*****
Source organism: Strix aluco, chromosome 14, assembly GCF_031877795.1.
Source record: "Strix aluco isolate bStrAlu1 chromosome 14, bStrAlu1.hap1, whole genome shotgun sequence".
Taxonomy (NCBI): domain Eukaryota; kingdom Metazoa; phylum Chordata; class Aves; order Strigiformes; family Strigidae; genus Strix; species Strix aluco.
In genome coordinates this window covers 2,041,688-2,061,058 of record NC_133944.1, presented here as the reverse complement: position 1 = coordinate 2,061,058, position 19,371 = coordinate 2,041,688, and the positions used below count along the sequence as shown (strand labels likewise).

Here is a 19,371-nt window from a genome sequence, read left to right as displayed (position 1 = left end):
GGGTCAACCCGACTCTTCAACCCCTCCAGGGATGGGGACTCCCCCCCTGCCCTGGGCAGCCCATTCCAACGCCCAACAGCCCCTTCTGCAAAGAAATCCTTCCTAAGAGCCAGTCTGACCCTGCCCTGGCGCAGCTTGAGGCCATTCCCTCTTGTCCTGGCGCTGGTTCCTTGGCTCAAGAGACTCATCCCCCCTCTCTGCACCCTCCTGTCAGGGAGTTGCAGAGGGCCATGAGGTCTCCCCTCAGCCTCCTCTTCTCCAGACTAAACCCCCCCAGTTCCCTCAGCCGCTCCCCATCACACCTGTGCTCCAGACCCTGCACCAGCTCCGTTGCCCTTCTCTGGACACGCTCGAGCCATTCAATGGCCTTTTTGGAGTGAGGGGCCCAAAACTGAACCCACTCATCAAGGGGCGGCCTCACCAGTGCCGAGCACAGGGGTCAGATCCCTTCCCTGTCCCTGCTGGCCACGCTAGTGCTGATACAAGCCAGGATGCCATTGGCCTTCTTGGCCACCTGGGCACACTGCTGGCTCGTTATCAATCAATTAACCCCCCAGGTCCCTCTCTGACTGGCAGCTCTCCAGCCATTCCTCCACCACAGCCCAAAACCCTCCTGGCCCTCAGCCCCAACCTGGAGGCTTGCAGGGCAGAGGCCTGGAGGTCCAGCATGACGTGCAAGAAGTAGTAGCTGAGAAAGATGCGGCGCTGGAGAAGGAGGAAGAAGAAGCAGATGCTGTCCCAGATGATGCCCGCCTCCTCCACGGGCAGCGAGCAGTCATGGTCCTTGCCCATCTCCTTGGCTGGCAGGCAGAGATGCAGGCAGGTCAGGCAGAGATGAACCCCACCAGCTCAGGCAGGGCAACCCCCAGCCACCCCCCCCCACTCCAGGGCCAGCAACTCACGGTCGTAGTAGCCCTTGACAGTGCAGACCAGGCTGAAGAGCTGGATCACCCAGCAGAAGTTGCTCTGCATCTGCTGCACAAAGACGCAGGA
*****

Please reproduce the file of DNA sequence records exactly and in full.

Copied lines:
Source organism: Strix aluco, chromosome 14, assembly GCF_031877795.1.
Source record: "Strix aluco isolate bStrAlu1 chromosome 14, bStrAlu1.hap1, whole genome shotgun sequence".
Taxonomy (NCBI): domain Eukaryota; kingdom Metazoa; phylum Chordata; class Aves; order Strigiformes; family Strigidae; genus Strix; species Strix aluco.
In genome coordinates this window covers 2,041,688-2,061,058 of record NC_133944.1, presented here as the reverse complement: position 1 = coordinate 2,061,058, position 19,371 = coordinate 2,041,688, and the positions used below count along the sequence as shown (strand labels likewise).

Here is a 19,371-nt window from a genome sequence, read left to right as displayed (position 1 = left end):
GGGTCAACCCGACTCTTCAACCCCTCCAGGGATGGGGACTCCCCCCCTGCCCTGGGCAGCCCATTCCAACGCCCAACAGCCCCTTCTGCAAAGAAATCCTTCCTAAGAGCCAGTCTGACCCTGCCCTGGCGCAGCTTGAGGCCATTCCCTCTTGTCCTGGCGCTGGTTCCTTGGCTCAAGAGACTCATCCCCCCTCTCTGCACCCTCCTGTCAGGGAGTTGCAGAGGGCCATGAGGTCTCCCCTCAGCCTCCTCTTCTCCAGACTAAACCCCCCCAGTTCCCTCAGCCGCTCCCCATCACACCTGTGCTCCAGACCCTGCACCAGCTCCGTTGCCCTTCTCTGGACACGCTCGAGCCATTCAATGGCCTTTTTGGAGTGAGGGGCCCAAAACTGAACCCACTCATCAAGGGGCGGCCTCACCAGTGCCGAGCACAGGGGTCAGATCCCTTCCCTGTCCCTGCTGGCCACGCTAGTGCTGATACAAGCCAGGATGCCATTGGCCTTCTTGGCCACCTGGGCACACTGCTGGCTCGTTATCAATCAATTAACCCCCCAGGTCCCTCTCTGACTGGCAGCTCTCCAGCCATTCCTCCACCACAGCCCAAAACCCTCCTGGCCCTCAGCCCCAACCTGGAGGCTTGCAGGGCAGAGGCCTGGAGGTCCAGCATGACGTGCAAGAAGTAGTAGCTGAGAAAGATGCGGCGCTGGAGAAGGAGGAAGAAGAAGCAGATGCTGTCCCAGATGATGCCCGCCTCCTCCACGGGCAGCGAGCAGTCATGGTCCTTGCCCATCTCCTTGGCTGGCAGGCAGAGATGCAGGCAGGTCAGGCAGAGATGAACCCCACCAGCTCAGGCAGGGCAACCCCCAGCCACCCCCCCCCACTCCAGGGCCAGCAACTCACGGTCGTAGTAGCCCTTGACAGTGCAGACCAGGCTGAAGAGCTGGATCACCCAGCAGAAGTTGCTCTGCATCTGCTGCACAAAGACGCAGGA